What you’re about to read, isn’t the typical war memoir, but a true[4] glimpse at an under achieving and overeducated grunt.  It’s often not pretty.  The language you will come across is coarse and often politically incorrect.    I may paraphrase some conversations and quotes.  The characters that inhabit my story vary.  Sometimes the antagonists aren’t insurgents hell bent on ruining your day, but the people you work for.  I would classify some of the people involved as heroes, others not so much.  I include myself in the latter group.

The story itself moves from comedy to tragedy, with ease.  You may read into the humor and lightheartedness as escapism. The book is more of a comedic take on the military experience, but don’t mistake it for satire.  Beneath the funny aspects lies sadness.   I don’t hate the military at all.  I miss the sense of purpose and camaraderie.  However many times I trash other people and leaders, I bring the same upon myself two-fold.  That’s probably what it truly is and how I deal with reality.  The dark side of wartime service balances the levity.  The good and bad die, get cancer, ruin their lives, are injured, and lose families.  I’m disabled, the Veterans Administration puts my percentile at 60%[5].    I’m mental, it would seem.

Currently, I am sipping a beer, wondering why I haven’t finished the paperwork for the Art Foundation I am forming.

You are about to enter a different type of culture.  I am dedicating this book to my fallen comrades, along with the veterans in my family who have passed.  I am sure if my grandpa had read this, he’d strangle me.  Here’s hoping they have a sense of humor up there.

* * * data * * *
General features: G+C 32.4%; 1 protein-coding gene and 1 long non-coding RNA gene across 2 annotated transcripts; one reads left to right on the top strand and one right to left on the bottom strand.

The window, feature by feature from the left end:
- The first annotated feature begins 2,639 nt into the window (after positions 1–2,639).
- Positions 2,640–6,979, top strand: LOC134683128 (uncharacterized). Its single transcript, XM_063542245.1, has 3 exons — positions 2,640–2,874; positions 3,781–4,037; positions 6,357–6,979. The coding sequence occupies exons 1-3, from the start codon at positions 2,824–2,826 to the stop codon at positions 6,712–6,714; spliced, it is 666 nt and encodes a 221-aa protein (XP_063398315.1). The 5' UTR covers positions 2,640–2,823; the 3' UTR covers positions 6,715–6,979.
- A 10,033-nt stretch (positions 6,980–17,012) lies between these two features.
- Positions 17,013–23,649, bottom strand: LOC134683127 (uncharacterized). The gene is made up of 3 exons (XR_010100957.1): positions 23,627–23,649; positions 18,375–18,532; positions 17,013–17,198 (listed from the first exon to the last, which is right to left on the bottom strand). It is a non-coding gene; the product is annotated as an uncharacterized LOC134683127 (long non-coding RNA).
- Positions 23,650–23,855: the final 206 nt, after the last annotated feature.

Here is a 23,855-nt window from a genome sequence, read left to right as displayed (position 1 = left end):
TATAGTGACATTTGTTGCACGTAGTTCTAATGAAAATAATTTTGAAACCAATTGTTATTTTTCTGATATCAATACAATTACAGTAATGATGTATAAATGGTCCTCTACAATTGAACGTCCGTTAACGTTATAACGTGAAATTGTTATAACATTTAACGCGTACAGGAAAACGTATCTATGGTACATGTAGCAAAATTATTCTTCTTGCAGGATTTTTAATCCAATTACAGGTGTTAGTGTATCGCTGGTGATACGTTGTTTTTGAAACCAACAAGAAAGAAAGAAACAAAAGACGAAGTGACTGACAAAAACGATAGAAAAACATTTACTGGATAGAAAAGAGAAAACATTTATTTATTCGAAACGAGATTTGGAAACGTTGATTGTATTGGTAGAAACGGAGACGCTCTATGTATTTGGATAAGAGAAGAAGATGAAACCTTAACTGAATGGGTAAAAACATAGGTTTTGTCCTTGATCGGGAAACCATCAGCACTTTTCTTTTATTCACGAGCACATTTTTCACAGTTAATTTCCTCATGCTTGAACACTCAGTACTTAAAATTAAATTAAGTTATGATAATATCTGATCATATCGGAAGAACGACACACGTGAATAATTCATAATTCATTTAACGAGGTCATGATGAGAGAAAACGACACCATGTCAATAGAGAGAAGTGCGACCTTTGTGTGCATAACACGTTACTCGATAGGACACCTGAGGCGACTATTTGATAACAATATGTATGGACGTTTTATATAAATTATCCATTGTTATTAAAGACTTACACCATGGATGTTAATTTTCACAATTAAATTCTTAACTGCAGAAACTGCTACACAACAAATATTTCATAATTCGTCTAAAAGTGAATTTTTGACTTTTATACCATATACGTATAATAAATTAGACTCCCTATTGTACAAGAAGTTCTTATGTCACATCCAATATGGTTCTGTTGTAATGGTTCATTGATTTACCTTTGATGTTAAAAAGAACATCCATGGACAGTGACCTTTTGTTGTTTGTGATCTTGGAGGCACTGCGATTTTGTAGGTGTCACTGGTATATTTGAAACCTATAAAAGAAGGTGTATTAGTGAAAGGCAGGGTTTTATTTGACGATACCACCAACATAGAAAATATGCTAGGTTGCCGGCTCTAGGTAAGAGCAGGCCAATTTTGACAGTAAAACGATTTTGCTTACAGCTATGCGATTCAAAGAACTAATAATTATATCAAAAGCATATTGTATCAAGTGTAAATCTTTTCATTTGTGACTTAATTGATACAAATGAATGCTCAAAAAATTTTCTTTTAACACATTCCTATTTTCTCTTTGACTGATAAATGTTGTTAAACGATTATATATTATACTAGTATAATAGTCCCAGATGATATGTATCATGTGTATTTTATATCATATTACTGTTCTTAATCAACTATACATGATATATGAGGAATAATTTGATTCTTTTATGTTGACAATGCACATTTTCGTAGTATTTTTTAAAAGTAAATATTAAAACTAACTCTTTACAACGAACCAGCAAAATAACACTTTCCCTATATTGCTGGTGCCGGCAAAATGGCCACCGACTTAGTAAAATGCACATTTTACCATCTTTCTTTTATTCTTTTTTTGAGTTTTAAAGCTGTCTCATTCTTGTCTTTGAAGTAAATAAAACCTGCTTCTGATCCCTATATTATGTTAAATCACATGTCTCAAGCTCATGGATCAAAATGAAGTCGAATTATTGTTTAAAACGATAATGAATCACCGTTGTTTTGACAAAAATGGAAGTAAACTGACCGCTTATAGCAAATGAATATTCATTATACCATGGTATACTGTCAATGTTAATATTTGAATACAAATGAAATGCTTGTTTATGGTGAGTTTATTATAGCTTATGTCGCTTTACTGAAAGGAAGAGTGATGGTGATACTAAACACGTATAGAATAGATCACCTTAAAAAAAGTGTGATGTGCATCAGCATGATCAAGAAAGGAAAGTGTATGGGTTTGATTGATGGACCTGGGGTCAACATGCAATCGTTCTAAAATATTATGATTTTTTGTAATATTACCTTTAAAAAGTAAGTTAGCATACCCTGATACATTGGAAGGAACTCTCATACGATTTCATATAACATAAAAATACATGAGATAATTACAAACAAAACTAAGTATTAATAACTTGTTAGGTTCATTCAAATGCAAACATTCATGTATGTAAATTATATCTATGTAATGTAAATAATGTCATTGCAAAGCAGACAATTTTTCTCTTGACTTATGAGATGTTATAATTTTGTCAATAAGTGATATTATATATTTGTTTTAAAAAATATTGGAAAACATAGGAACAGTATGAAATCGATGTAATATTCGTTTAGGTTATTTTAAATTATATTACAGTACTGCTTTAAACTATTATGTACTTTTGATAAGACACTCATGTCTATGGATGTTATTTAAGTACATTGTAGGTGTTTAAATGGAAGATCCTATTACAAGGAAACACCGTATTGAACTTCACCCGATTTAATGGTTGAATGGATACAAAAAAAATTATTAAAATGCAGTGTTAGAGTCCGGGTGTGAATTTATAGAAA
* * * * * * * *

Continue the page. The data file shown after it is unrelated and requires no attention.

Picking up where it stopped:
[1] National Public Radio, “War Vets Try To Bridge The Divide Back Home” by Libby Lewis.  Originally aired on June 18th, 2008.

[2] It’s curable.

[3] A wonderful, caring woman who I hope is doing well.

[4] As I know it.

[5] I’ll get to that later.  As the reader can see, I like footnotes.

Putting Together a Writer and A Hero: Not that easy

I am working on putting together a writer (a veteran himself) and Benny Alicea (retired, Silver Star awardee).  All this time, I figured it would be easy once I found a writer.  I’m a bit naive and admit that.  Everyone, besides myself has quite a bit on their plate.

I do hope this come to fruition and we can create a worthy book about this veteran’s wartime (Fallujah and Najaf) experiences, and readjustment issues when he came home to a different world.

Here’s a link to Sgt. Alicea’s story.  He’s a close personal friend of the foundation and a poet.

http://northshorejournal.org/heroes-sgt-benny-alicea